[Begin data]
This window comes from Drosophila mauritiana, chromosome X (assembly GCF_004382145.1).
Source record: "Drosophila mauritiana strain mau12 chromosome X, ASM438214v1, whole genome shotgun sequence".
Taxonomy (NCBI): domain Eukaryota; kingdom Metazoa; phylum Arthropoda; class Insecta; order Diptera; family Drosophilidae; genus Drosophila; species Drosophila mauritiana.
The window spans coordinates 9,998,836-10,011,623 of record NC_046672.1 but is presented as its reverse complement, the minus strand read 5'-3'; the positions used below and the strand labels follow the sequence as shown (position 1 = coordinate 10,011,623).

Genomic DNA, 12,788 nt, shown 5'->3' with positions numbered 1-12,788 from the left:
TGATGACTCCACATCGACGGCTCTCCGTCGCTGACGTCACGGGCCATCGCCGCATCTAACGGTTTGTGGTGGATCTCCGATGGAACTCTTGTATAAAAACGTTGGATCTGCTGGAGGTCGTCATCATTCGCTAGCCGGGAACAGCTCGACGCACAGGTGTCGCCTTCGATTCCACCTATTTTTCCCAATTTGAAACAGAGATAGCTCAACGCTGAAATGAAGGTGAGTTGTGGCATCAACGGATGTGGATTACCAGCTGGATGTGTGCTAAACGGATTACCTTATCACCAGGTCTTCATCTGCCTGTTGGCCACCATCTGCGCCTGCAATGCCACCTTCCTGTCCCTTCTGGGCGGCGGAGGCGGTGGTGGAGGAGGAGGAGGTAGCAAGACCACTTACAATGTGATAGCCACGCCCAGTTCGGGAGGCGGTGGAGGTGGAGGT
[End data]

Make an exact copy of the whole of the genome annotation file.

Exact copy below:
This window comes from Drosophila mauritiana, chromosome X (assembly GCF_004382145.1).
Source record: "Drosophila mauritiana strain mau12 chromosome X, ASM438214v1, whole genome shotgun sequence".
Taxonomy (NCBI): domain Eukaryota; kingdom Metazoa; phylum Arthropoda; class Insecta; order Diptera; family Drosophilidae; genus Drosophila; species Drosophila mauritiana.
The window spans coordinates 9,998,836-10,011,623 of record NC_046672.1 but is presented as its reverse complement, the minus strand read 5'-3'; the positions used below and the strand labels follow the sequence as shown (position 1 = coordinate 10,011,623).

Genomic DNA, 12,788 nt, shown 5'->3' with positions numbered 1-12,788 from the left:
TGATGACTCCACATCGACGGCTCTCCGTCGCTGACGTCACGGGCCATCGCCGCATCTAACGGTTTGTGGTGGATCTCCGATGGAACTCTTGTATAAAAACGTTGGATCTGCTGGAGGTCGTCATCATTCGCTAGCCGGGAACAGCTCGACGCACAGGTGTCGCCTTCGATTCCACCTATTTTTCCCAATTTGAAACAGAGATAGCTCAACGCTGAAATGAAGGTGAGTTGTGGCATCAACGGATGTGGATTACCAGCTGGATGTGTGCTAAACGGATTACCTTATCACCAGGTCTTCATCTGCCTGTTGGCCACCATCTGCGCCTGCAATGCCACCTTCCTGTCCCTTCTGGGCGGCGGAGGCGGTGGTGGAGGAGGAGGAGGTAGCAAGACCACTTACAATGTGATAGCCACGCCCAGTTCGGGAGGCGGTGGAGGTGGAGGT